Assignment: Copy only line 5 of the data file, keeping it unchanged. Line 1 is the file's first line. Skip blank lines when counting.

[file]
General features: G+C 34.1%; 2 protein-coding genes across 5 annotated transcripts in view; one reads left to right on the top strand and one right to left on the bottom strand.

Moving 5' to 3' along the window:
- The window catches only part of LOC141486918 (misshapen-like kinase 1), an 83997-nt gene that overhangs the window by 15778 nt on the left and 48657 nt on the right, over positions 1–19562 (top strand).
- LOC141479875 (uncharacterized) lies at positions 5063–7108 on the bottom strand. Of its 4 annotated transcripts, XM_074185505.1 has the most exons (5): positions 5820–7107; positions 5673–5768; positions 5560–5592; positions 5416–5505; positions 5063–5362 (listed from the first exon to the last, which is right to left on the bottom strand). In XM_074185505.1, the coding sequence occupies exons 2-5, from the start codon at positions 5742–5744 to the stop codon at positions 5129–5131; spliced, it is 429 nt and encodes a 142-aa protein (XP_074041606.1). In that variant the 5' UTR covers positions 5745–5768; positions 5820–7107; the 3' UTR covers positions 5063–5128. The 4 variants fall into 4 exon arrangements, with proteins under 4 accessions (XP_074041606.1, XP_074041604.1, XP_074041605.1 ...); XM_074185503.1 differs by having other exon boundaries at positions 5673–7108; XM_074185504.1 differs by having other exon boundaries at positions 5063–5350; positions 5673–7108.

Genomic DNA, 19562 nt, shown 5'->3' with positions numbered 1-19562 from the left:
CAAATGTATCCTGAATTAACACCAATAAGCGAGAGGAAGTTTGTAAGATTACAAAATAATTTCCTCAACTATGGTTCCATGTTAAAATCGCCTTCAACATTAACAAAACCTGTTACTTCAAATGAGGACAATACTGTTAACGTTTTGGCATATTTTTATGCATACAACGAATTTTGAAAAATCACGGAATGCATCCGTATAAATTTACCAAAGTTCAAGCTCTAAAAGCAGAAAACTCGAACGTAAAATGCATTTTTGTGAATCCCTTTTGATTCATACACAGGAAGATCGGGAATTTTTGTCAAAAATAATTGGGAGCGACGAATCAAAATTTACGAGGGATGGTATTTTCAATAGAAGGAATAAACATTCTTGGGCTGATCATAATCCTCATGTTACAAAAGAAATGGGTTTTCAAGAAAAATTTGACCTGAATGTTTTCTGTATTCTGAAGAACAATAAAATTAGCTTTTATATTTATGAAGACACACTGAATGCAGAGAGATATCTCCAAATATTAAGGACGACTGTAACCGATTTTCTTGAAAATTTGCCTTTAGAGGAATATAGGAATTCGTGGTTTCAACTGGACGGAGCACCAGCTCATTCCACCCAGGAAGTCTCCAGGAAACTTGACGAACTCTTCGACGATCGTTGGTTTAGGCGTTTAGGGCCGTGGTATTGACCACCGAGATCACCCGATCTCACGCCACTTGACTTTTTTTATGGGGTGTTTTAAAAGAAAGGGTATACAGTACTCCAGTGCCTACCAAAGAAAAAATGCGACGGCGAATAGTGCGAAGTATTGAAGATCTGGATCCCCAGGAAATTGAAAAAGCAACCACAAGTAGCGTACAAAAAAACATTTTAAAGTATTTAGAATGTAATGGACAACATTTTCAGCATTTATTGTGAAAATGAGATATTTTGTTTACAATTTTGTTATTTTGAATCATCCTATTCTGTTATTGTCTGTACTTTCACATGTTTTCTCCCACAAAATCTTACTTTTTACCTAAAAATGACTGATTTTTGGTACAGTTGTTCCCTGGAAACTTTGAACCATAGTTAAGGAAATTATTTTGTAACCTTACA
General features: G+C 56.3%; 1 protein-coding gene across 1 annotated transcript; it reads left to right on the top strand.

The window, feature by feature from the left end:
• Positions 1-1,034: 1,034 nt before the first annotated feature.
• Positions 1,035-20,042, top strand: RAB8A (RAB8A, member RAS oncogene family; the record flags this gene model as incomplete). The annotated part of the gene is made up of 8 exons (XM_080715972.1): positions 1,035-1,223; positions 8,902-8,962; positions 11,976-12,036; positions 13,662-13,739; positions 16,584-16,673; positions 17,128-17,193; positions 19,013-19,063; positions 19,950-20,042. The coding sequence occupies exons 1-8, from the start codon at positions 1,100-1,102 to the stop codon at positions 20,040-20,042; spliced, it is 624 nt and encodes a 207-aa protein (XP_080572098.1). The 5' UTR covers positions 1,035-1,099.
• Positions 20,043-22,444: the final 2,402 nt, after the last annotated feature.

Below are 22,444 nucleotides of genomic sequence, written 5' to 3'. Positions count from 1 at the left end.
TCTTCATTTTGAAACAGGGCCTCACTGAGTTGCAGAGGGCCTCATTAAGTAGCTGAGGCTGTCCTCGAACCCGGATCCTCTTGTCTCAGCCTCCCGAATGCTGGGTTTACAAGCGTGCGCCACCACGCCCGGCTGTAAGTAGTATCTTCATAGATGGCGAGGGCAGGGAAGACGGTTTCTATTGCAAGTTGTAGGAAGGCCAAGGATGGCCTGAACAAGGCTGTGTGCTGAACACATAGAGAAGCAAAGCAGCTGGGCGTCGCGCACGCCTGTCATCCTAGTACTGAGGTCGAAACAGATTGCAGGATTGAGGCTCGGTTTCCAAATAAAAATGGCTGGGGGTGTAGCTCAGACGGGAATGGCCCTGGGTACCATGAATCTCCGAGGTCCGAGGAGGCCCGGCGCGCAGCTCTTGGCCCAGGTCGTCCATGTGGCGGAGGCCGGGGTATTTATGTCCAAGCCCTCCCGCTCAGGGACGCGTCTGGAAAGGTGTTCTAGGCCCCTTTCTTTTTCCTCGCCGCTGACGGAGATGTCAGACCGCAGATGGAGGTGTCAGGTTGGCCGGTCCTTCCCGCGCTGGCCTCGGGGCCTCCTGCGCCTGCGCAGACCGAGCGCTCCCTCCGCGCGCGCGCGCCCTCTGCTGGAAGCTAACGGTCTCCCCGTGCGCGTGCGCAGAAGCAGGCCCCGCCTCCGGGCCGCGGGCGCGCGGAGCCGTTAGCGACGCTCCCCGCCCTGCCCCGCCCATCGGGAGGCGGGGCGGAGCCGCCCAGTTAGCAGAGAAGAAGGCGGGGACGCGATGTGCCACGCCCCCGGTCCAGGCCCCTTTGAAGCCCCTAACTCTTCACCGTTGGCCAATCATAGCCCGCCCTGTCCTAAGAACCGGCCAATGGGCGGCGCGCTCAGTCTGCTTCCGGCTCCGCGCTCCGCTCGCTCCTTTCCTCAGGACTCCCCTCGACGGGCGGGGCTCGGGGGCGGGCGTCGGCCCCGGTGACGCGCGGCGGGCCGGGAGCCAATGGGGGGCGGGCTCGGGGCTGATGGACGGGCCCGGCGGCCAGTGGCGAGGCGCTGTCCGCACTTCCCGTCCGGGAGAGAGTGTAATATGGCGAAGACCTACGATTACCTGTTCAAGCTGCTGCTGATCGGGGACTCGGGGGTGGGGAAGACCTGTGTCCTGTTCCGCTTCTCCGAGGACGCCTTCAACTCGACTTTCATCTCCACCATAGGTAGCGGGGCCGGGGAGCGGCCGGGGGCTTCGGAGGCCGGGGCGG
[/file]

Genomic DNA, 19562 nt, shown 5'->3' with positions numbered 1-19562 from the left: